Good luck, whatever you end up doing. And hugs!

Avalon
04-13-2012, 09:50 PM
I feel so sad for you! You mentioned in another post that you're feeling depressed, and honestly, that is the very first thing you need to address. I've dealt with depression on and off, and I notice that my problem-solving skills are the first to go. I need to feel better myself before I can have any perspective on a situation or make good decisions.

My 12yo dd is a terrible sleeper, and has been since birth. In her case, she has never been able to fall asleep easily, and she wakes up easily for the first couple of hours. Even now, she is usually awake until 11pm or later and she often wakes up at least once before truly settling in for the night. It's no biggie with a 12yo, but it was mighty exhausting when she was 5, 6, and 7 (and 8....).

If your son is really a handful, he might just be too much for your in-laws to handle at this age. It might be hard for them to admit it, and they don't want to hurt your feelings.

I second Farrar about your husband. He needs to step up and get involved in a big way. I just got myself a cell phone a year ago, so I suppose my hubby never had the ability to reach me during those early years. If I was out, I was out. I often just went to the library. At least my dh understands about my "moods" and he encourages me to take care of myself. He's often the one pushing me out the door to go out for coffee or go to the gym if he can see that's what I need.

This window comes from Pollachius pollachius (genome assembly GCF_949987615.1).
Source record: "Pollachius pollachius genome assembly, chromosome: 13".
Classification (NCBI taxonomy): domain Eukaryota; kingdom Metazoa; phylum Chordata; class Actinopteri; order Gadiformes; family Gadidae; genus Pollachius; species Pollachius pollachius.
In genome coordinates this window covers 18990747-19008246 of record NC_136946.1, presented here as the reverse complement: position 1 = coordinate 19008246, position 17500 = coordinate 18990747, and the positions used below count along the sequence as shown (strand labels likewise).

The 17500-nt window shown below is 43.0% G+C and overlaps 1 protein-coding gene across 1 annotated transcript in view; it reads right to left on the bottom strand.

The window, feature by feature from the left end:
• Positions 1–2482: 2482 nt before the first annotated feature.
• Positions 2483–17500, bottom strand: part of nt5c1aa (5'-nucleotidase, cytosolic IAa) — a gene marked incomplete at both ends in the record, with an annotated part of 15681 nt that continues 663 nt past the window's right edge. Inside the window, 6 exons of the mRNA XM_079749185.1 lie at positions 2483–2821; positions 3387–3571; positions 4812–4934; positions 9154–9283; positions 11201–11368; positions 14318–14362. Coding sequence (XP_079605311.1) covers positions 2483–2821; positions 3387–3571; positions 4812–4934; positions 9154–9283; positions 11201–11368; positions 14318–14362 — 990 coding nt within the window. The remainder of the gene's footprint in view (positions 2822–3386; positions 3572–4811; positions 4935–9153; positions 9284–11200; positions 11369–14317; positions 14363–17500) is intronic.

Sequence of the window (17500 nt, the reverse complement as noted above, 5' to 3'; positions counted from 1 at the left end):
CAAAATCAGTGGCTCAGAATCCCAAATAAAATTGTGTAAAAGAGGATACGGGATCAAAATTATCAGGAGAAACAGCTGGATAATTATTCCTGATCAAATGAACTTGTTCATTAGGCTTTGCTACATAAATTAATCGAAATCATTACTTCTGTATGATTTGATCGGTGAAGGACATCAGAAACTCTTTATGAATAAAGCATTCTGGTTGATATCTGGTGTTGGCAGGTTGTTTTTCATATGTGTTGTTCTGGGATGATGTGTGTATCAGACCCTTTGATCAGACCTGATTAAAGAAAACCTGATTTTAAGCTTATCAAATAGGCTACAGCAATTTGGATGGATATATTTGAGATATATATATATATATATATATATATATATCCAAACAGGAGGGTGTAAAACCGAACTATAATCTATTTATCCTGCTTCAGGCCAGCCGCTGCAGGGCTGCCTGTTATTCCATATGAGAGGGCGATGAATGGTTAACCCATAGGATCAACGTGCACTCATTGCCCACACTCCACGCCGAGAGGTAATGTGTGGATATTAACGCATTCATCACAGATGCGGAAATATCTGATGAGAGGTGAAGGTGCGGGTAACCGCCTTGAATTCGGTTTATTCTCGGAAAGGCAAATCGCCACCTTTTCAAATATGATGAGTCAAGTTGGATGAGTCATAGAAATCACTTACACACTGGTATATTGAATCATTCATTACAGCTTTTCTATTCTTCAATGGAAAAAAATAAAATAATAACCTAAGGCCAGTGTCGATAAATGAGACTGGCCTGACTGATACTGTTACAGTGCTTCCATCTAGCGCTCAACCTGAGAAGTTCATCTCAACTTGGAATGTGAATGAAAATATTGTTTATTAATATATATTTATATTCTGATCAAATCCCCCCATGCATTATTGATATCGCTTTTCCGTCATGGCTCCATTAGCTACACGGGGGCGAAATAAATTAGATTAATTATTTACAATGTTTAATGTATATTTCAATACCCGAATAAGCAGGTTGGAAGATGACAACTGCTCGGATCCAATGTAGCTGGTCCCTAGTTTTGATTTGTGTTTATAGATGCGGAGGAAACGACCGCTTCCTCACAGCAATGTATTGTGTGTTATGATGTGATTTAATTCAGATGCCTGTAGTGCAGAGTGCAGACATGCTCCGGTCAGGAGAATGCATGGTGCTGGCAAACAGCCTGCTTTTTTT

Accidental Homeschooler
04-13-2012, 10:55 PM
It sounds like you are just not getting the sleep or support you need. We have sleep issues here with my dd6 and it is hard and I have tried a lot of different things, read a lot of books... and haven't found a solution. I was just on the hater thread about how much it sucks to be chronically tired. It affects everything. Does your dh know how you are feeling, not that you are considering school, but that you are worn out and need some support? Sometimes my dh can be a bit clueless if I don't tell him that, you know, "I NEED A BREAK!!!" Your dh is maybe not seeing the problem or how big it has gotten for you. My dh for a long time had a hard time managing our dd6 and had to put in the time to learn and I had to let him. I got one phone call like that (just one). But we have been parenting together for 14 years and it took some time and effort to figure out to work together.